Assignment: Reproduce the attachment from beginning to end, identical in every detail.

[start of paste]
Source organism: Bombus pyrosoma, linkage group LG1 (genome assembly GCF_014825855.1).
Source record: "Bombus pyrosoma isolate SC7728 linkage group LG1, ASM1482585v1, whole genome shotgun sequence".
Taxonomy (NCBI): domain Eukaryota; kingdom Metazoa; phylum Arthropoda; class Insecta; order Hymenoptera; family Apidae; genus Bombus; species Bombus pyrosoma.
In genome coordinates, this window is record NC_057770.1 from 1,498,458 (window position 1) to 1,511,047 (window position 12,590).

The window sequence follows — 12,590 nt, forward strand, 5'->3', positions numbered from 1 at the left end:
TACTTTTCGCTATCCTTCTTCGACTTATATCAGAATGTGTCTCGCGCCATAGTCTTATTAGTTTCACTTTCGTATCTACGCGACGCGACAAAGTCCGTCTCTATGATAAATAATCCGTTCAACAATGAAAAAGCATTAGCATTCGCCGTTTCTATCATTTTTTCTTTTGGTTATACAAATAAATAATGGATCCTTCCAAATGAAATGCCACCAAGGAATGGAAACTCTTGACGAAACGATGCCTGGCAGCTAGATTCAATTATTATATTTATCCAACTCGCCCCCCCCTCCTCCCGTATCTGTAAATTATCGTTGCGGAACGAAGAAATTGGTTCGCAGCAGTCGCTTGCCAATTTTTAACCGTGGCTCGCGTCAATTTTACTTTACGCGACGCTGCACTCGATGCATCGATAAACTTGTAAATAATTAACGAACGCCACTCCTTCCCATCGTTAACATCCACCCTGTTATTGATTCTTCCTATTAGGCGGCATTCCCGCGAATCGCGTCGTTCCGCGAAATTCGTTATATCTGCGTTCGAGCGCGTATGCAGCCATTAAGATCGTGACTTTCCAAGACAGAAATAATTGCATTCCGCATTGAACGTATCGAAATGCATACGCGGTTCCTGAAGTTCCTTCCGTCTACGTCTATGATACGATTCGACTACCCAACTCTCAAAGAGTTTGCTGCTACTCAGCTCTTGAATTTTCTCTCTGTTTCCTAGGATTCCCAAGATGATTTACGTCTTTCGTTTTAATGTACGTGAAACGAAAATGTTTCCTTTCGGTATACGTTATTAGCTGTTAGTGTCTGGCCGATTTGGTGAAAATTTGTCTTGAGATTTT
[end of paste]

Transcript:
Source organism: Bombus pyrosoma, linkage group LG1 (genome assembly GCF_014825855.1).
Source record: "Bombus pyrosoma isolate SC7728 linkage group LG1, ASM1482585v1, whole genome shotgun sequence".
Taxonomy (NCBI): domain Eukaryota; kingdom Metazoa; phylum Arthropoda; class Insecta; order Hymenoptera; family Apidae; genus Bombus; species Bombus pyrosoma.
In genome coordinates, this window is record NC_057770.1 from 1,498,458 (window position 1) to 1,511,047 (window position 12,590).

The window sequence follows — 12,590 nt, forward strand, 5'->3', positions numbered from 1 at the left end:
TACTTTTCGCTATCCTTCTTCGACTTATATCAGAATGTGTCTCGCGCCATAGTCTTATTAGTTTCACTTTCGTATCTACGCGACGCGACAAAGTCCGTCTCTATGATAAATAATCCGTTCAACAATGAAAAAGCATTAGCATTCGCCGTTTCTATCATTTTTTCTTTTGGTTATACAAATAAATAATGGATCCTTCCAAATGAAATGCCACCAAGGAATGGAAACTCTTGACGAAACGATGCCTGGCAGCTAGATTCAATTATTATATTTATCCAACTCGCCCCCCCCTCCTCCCGTATCTGTAAATTATCGTTGCGGAACGAAGAAATTGGTTCGCAGCAGTCGCTTGCCAATTTTTAACCGTGGCTCGCGTCAATTTTACTTTACGCGACGCTGCACTCGATGCATCGATAAACTTGTAAATAATTAACGAACGCCACTCCTTCCCATCGTTAACATCCACCCTGTTATTGATTCTTCCTATTAGGCGGCATTCCCGCGAATCGCGTCGTTCCGCGAAATTCGTTATATCTGCGTTCGAGCGCGTATGCAGCCATTAAGATCGTGACTTTCCAAGACAGAAATAATTGCATTCCGCATTGAACGTATCGAAATGCATACGCGGTTCCTGAAGTTCCTTCCGTCTACGTCTATGATACGATTCGACTACCCAACTCTCAAAGAGTTTGCTGCTACTCAGCTCTTGAATTTTCTCTCTGTTTCCTAGGATTCCCAAGATGATTTACGTCTTTCGTTTTAATGTACGTGAAACGAAAATGTTTCCTTTCGGTATACGTTATTAGCTGTTAGTGTCTGGCCGATTTGGTGAAAATTTGTCTTGAGATTTT